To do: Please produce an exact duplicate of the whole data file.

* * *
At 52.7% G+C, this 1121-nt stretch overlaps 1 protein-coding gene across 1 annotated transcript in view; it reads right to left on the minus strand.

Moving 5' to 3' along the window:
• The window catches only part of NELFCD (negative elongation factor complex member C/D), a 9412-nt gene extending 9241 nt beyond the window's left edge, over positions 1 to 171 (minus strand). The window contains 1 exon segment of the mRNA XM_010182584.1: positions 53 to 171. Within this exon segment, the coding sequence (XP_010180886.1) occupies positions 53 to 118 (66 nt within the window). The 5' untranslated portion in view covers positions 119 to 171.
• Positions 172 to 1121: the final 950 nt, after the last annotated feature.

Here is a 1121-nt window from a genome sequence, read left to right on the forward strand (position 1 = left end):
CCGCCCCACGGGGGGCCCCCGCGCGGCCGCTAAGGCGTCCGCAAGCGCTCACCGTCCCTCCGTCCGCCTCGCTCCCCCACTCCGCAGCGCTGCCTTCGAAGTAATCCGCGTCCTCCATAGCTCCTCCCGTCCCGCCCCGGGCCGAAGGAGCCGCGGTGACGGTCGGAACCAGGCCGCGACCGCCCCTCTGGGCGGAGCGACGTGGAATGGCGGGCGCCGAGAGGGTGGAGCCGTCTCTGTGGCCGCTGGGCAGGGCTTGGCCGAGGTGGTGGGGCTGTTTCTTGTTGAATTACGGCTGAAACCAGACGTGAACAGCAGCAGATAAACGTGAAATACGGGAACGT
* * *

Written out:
At 52.7% G+C, this 1121-nt stretch overlaps 1 protein-coding gene across 1 annotated transcript in view; it reads right to left on the minus strand.

Moving 5' to 3' along the window:
• The window catches only part of NELFCD (negative elongation factor complex member C/D), a 9412-nt gene extending 9241 nt beyond the window's left edge, over positions 1 to 171 (minus strand). The window contains 1 exon segment of the mRNA XM_010182584.1: positions 53 to 171. Within this exon segment, the coding sequence (XP_010180886.1) occupies positions 53 to 118 (66 nt within the window). The 5' untranslated portion in view covers positions 119 to 171.
• Positions 172 to 1121: the final 950 nt, after the last annotated feature.

Here is a 1121-nt window from a genome sequence, read left to right on the forward strand (position 1 = left end):
CCGCCCCACGGGGGGCCCCCGCGCGGCCGCTAAGGCGTCCGCAAGCGCTCACCGTCCCTCCGTCCGCCTCGCTCCCCCACTCCGCAGCGCTGCCTTCGAAGTAATCCGCGTCCTCCATAGCTCCTCCCGTCCCGCCCCGGGCCGAAGGAGCCGCGGTGACGGTCGGAACCAGGCCGCGACCGCCCCTCTGGGCGGAGCGACGTGGAATGGCGGGCGCCGAGAGGGTGGAGCCGTCTCTGTGGCCGCTGGGCAGGGCTTGGCCGAGGTGGTGGGGCTGTTTCTTGTTGAATTACGGCTGAAACCAGACGTGAACAGCAGCAGATAAACGTGAAATACGGGAACGT